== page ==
In the village of Otse, Botswana in southern Africa, the Godisa Technologies Trust has brought affordable solar-powered hearing aids to the poor. Most of the employees are deaf, and as a non-profit social enterprise, its battery chargers – and its branded Solar Aid digital behind-the-ear (BTE) hearing aid – are all for use in developing countries. It is estimated over 600 million people suffer from some form of hearing impairment. According to the World Health Organization, 278 million people in the world are affected by moderate hearing loss. Yet the global production of hearing aids does not come anywhere close to meeting the need.

The Solar Aid needs only six to eight hours of sunlight to recharge for a full week. And it is fully compliant with WHO guidelines. Conventional hearing aids and batteries are very expensive and often not locally available. Solar Aid batteries can take 400 charges before being replaced.

The Solar Aid hearing aid was developed through field testing, funds were raised for further design improvements, and it went on to win several awards. But it initially failed to earn back its production costs and so the Godisa Technologies Trust was established to sweat the details on making it sustainable. It was developed in partnership with the Botswana Technology Centre,

“I want to help other deaf people to have access to education training and employment. I would like to use my skills and opportunities to help other deaf people achieve their goals,” said one of Godisa’s technicians, Sarah Phiri. So successful are these hearing aids, there is interest around the world, including in Canada.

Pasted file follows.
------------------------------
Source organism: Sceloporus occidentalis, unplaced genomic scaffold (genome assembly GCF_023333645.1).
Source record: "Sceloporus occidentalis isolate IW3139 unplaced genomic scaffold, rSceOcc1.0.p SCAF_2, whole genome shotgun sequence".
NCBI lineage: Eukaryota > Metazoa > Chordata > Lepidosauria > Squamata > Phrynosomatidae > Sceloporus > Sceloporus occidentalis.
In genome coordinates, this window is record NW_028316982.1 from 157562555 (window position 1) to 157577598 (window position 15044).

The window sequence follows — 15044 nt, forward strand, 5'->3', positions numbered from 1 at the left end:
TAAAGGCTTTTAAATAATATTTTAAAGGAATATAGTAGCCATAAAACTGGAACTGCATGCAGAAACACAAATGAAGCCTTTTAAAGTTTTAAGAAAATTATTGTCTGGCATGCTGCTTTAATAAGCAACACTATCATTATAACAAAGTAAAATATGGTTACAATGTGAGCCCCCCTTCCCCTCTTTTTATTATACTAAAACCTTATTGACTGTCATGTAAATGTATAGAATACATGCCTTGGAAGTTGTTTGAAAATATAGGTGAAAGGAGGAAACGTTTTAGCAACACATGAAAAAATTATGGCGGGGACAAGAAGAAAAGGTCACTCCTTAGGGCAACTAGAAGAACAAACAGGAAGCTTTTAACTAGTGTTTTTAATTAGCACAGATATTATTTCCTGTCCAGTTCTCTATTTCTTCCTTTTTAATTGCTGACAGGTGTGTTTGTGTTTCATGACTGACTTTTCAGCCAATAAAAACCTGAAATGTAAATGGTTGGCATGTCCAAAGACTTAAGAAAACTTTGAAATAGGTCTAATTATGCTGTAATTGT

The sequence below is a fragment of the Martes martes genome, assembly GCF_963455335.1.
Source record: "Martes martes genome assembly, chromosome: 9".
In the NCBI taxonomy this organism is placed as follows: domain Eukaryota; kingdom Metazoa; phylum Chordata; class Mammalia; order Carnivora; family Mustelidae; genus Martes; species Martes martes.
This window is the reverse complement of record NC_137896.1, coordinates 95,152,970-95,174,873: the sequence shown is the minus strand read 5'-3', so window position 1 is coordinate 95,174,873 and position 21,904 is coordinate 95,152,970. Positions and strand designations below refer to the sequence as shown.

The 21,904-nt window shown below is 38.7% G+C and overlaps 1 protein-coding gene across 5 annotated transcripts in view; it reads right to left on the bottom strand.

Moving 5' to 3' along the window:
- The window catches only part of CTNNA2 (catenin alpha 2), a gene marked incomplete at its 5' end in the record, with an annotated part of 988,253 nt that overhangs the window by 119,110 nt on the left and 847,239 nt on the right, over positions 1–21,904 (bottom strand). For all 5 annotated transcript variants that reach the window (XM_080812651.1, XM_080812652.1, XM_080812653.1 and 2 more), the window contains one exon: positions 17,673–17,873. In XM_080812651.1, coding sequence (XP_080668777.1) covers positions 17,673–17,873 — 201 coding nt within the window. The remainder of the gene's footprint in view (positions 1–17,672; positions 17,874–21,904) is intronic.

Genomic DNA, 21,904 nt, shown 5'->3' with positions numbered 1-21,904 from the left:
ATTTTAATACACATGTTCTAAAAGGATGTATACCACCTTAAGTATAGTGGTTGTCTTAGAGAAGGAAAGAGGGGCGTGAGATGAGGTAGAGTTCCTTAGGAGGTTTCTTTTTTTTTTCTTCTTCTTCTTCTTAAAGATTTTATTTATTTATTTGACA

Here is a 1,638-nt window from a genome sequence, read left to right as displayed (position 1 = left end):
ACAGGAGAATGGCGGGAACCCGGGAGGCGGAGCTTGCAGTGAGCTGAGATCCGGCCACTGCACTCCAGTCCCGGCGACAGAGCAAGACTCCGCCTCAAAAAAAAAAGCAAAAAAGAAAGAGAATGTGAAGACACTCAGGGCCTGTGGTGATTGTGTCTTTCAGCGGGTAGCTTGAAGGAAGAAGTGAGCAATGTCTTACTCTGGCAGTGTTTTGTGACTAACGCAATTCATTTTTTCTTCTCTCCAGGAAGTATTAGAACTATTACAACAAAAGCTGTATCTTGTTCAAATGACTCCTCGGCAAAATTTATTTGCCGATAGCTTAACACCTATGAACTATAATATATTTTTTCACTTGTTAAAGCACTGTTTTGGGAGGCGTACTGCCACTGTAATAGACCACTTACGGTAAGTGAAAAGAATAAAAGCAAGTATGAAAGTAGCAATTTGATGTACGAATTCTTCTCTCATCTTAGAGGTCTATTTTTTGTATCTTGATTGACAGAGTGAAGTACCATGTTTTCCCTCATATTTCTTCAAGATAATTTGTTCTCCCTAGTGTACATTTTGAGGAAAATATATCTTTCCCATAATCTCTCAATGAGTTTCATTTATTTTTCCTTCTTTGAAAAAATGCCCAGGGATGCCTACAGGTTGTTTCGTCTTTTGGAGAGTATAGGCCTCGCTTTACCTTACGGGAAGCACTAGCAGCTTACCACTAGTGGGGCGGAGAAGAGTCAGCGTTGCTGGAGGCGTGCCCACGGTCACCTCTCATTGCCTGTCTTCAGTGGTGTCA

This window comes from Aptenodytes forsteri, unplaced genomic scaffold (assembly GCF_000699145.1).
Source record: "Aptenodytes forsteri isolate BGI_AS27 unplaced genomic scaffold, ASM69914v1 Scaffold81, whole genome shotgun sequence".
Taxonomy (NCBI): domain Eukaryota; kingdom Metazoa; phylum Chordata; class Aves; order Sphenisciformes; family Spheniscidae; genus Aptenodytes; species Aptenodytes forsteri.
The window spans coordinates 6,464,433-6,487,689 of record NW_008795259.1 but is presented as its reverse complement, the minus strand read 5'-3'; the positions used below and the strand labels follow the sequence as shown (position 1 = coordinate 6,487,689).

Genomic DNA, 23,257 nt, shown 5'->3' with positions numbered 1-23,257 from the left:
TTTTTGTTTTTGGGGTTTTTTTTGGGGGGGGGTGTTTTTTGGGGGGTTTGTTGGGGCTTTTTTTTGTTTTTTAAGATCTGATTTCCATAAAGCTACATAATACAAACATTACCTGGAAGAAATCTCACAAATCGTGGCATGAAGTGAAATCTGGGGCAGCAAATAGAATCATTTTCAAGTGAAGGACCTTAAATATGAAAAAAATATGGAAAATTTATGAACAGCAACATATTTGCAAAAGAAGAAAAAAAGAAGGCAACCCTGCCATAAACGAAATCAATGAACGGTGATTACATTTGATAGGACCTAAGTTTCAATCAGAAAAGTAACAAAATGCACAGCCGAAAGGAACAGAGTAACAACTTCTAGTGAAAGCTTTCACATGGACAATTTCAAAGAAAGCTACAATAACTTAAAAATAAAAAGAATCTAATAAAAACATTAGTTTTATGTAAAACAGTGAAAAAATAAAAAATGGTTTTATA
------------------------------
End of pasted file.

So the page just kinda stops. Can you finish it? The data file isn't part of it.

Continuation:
Adequate street lighting has been proven to cut down muggings and improve public safety, reduce traffic accidents, and boost business confidence in neighbourhoods because people feel safe going there. StarSight’s street lamps combine solar-powered street lighting and internet access in a wireless configuration, freeing up the lighting poles from needing to access the main power and telephone grids. Each one contains VoIP, wi-fi broadband, CCTV and are being rolled out in Istanbul.

StarSight street lamp poles, designed in Turkey, are also being rolled out in Martinique, Republic of Congo, Cameroon, and Cote d-Ivoire. StarSight’s goal is to install 70,000 street lamps by 2011. Malaysia and Indonesia are next.

d.light design is a social enterprise targeting the 1.6 billion people who rely on kerosene oil to light their lanterns, or use candles. There is an ambitious goal behind this business: they want to replace all the kerosene lanterns in the world with their lights within the next ten years. They use light emitting diode (LED) technology and are about commercializing light and power solutions for families living without electricity in emerging markets.

Better lighting has many benefits, including helping children and adults to study and learn during dark hours. Importantly, it will make the air inside dwellings cleaner and the environment safer without the risk of fire. Indoor air pollution is one of the biggest killers of children under five in India. UNDP has found that families with improved lighting see a 30 per cent increase in their income because they can keep doing things at night.

On high beam, the lights last five hours; on low beam, they last for 200 hours without a charge. It can be re-charged by solar panels or by normal electric outlet. They promise consumers can expect to save $150 over five years. They have received additional support from the Acumen Fund to enter the peri-urban and, later, the rural market in India.